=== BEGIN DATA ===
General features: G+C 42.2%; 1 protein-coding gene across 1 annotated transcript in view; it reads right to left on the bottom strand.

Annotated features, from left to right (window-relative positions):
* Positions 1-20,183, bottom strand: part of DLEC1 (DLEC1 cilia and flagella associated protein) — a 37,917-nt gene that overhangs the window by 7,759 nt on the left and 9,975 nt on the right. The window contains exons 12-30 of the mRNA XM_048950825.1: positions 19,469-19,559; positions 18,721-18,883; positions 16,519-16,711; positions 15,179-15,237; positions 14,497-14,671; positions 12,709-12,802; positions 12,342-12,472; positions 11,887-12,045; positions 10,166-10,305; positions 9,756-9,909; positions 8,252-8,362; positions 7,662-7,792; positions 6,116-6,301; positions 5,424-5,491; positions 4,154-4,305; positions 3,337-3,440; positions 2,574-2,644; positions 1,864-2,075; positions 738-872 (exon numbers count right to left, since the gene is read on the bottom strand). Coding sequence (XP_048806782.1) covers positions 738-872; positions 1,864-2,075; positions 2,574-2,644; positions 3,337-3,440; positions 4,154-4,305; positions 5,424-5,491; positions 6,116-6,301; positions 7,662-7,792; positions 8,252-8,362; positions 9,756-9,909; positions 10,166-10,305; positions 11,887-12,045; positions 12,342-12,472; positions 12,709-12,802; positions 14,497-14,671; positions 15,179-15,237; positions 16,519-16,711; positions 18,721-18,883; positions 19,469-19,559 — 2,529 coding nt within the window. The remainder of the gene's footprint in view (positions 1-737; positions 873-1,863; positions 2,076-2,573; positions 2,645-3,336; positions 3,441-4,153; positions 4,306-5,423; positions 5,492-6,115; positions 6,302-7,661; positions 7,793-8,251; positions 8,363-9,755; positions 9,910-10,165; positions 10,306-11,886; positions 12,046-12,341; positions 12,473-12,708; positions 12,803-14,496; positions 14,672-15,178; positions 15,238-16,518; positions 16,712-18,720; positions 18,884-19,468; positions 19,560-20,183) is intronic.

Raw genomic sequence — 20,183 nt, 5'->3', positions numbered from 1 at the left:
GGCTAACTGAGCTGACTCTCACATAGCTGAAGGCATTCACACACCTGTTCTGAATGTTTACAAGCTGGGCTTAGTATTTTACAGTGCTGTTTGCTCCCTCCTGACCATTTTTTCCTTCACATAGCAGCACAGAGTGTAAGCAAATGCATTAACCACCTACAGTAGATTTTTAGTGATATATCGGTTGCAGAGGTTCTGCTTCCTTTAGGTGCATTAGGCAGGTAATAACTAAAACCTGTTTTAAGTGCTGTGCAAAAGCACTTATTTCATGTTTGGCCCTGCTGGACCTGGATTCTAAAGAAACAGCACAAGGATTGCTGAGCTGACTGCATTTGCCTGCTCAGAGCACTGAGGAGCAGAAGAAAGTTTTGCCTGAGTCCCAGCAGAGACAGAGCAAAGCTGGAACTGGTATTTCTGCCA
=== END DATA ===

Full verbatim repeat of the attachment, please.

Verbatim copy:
General features: G+C 42.2%; 1 protein-coding gene across 1 annotated transcript in view; it reads right to left on the bottom strand.

Annotated features, from left to right (window-relative positions):
* Positions 1-20,183, bottom strand: part of DLEC1 (DLEC1 cilia and flagella associated protein) — a 37,917-nt gene that overhangs the window by 7,759 nt on the left and 9,975 nt on the right. The window contains exons 12-30 of the mRNA XM_048950825.1: positions 19,469-19,559; positions 18,721-18,883; positions 16,519-16,711; positions 15,179-15,237; positions 14,497-14,671; positions 12,709-12,802; positions 12,342-12,472; positions 11,887-12,045; positions 10,166-10,305; positions 9,756-9,909; positions 8,252-8,362; positions 7,662-7,792; positions 6,116-6,301; positions 5,424-5,491; positions 4,154-4,305; positions 3,337-3,440; positions 2,574-2,644; positions 1,864-2,075; positions 738-872 (exon numbers count right to left, since the gene is read on the bottom strand). Coding sequence (XP_048806782.1) covers positions 738-872; positions 1,864-2,075; positions 2,574-2,644; positions 3,337-3,440; positions 4,154-4,305; positions 5,424-5,491; positions 6,116-6,301; positions 7,662-7,792; positions 8,252-8,362; positions 9,756-9,909; positions 10,166-10,305; positions 11,887-12,045; positions 12,342-12,472; positions 12,709-12,802; positions 14,497-14,671; positions 15,179-15,237; positions 16,519-16,711; positions 18,721-18,883; positions 19,469-19,559 — 2,529 coding nt within the window. The remainder of the gene's footprint in view (positions 1-737; positions 873-1,863; positions 2,076-2,573; positions 2,645-3,336; positions 3,441-4,153; positions 4,306-5,423; positions 5,492-6,115; positions 6,302-7,661; positions 7,793-8,251; positions 8,363-9,755; positions 9,910-10,165; positions 10,306-11,886; positions 12,046-12,341; positions 12,473-12,708; positions 12,803-14,496; positions 14,672-15,178; positions 15,238-16,518; positions 16,712-18,720; positions 18,884-19,468; positions 19,560-20,183) is intronic.

Raw genomic sequence — 20,183 nt, 5'->3', positions numbered from 1 at the left:
GGCTAACTGAGCTGACTCTCACATAGCTGAAGGCATTCACACACCTGTTCTGAATGTTTACAAGCTGGGCTTAGTATTTTACAGTGCTGTTTGCTCCCTCCTGACCATTTTTTCCTTCACATAGCAGCACAGAGTGTAAGCAAATGCATTAACCACCTACAGTAGATTTTTAGTGATATATCGGTTGCAGAGGTTCTGCTTCCTTTAGGTGCATTAGGCAGGTAATAACTAAAACCTGTTTTAAGTGCTGTGCAAAAGCACTTATTTCATGTTTGGCCCTGCTGGACCTGGATTCTAAAGAAACAGCACAAGGATTGCTGAGCTGACTGCATTTGCCTGCTCAGAGCACTGAGGAGCAGAAGAAAGTTTTGCCTGAGTCCCAGCAGAGACAGAGCAAAGCTGGAACTGGTATTTCTGCCA